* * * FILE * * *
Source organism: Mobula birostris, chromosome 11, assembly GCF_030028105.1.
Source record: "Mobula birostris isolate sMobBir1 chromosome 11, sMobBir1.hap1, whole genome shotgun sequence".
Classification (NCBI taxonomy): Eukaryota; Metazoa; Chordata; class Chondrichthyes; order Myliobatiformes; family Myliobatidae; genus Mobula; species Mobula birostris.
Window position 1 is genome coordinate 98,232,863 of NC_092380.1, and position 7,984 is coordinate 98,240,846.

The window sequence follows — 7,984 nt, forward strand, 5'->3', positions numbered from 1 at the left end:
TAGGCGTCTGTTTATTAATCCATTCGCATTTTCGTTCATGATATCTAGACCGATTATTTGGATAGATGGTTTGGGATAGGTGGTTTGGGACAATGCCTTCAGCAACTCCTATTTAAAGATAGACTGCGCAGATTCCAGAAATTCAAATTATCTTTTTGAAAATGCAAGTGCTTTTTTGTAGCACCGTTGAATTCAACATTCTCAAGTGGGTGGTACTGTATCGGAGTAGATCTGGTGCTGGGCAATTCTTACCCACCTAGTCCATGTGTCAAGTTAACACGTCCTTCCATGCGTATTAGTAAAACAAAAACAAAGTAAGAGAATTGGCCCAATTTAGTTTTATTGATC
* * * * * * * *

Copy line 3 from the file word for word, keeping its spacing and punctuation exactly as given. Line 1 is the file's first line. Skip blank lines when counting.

Classification (NCBI taxonomy): Eukaryota; Metazoa; Chordata; class Chondrichthyes; order Myliobatiformes; family Myliobatidae; genus Mobula; species Mobula birostris.